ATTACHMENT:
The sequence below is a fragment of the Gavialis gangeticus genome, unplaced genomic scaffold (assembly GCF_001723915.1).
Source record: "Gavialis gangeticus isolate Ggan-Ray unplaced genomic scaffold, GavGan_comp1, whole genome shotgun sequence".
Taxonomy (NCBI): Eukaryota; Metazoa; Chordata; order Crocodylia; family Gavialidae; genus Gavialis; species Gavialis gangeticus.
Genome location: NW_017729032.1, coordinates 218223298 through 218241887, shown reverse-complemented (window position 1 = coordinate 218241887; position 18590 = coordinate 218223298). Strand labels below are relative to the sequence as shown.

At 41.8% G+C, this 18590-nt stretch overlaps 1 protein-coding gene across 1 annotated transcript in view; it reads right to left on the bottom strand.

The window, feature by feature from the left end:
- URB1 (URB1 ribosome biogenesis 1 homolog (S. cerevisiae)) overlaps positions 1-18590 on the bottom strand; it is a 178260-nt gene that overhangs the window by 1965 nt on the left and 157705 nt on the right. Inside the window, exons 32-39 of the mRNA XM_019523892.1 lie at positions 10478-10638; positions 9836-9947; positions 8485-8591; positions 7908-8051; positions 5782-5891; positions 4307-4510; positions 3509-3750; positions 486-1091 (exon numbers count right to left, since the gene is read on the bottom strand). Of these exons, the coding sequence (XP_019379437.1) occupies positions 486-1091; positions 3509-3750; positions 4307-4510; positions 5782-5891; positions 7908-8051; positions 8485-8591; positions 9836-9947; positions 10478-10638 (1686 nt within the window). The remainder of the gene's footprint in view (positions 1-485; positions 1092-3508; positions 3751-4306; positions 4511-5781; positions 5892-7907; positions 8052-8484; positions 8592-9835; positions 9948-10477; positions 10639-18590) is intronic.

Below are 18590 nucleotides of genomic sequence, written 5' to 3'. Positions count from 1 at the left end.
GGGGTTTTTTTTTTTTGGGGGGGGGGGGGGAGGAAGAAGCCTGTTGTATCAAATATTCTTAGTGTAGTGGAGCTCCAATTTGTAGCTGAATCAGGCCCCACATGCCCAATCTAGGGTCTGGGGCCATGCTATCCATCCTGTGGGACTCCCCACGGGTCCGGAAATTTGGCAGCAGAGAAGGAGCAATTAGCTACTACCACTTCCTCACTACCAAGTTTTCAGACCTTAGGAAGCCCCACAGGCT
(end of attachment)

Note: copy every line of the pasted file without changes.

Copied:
The sequence below is a fragment of the Gavialis gangeticus genome, unplaced genomic scaffold (assembly GCF_001723915.1).
Source record: "Gavialis gangeticus isolate Ggan-Ray unplaced genomic scaffold, GavGan_comp1, whole genome shotgun sequence".
Taxonomy (NCBI): Eukaryota; Metazoa; Chordata; order Crocodylia; family Gavialidae; genus Gavialis; species Gavialis gangeticus.
Genome location: NW_017729032.1, coordinates 218223298 through 218241887, shown reverse-complemented (window position 1 = coordinate 218241887; position 18590 = coordinate 218223298). Strand labels below are relative to the sequence as shown.

At 41.8% G+C, this 18590-nt stretch overlaps 1 protein-coding gene across 1 annotated transcript in view; it reads right to left on the bottom strand.

The window, feature by feature from the left end:
- URB1 (URB1 ribosome biogenesis 1 homolog (S. cerevisiae)) overlaps positions 1-18590 on the bottom strand; it is a 178260-nt gene that overhangs the window by 1965 nt on the left and 157705 nt on the right. Inside the window, exons 32-39 of the mRNA XM_019523892.1 lie at positions 10478-10638; positions 9836-9947; positions 8485-8591; positions 7908-8051; positions 5782-5891; positions 4307-4510; positions 3509-3750; positions 486-1091 (exon numbers count right to left, since the gene is read on the bottom strand). Of these exons, the coding sequence (XP_019379437.1) occupies positions 486-1091; positions 3509-3750; positions 4307-4510; positions 5782-5891; positions 7908-8051; positions 8485-8591; positions 9836-9947; positions 10478-10638 (1686 nt within the window). The remainder of the gene's footprint in view (positions 1-485; positions 1092-3508; positions 3751-4306; positions 4511-5781; positions 5892-7907; positions 8052-8484; positions 8592-9835; positions 9948-10477; positions 10639-18590) is intronic.

Below are 18590 nucleotides of genomic sequence, written 5' to 3'. Positions count from 1 at the left end.
GGGGTTTTTTTTTTTTGGGGGGGGGGGGGGAGGAAGAAGCCTGTTGTATCAAATATTCTTAGTGTAGTGGAGCTCCAATTTGTAGCTGAATCAGGCCCCACATGCCCAATCTAGGGTCTGGGGCCATGCTATCCATCCTGTGGGACTCCCCACGGGTCCGGAAATTTGGCAGCAGAGAAGGAGCAATTAGCTACTACCACTTCCTCACTACCAAGTTTTCAGACCTTAGGAAGCCCCACAGGCT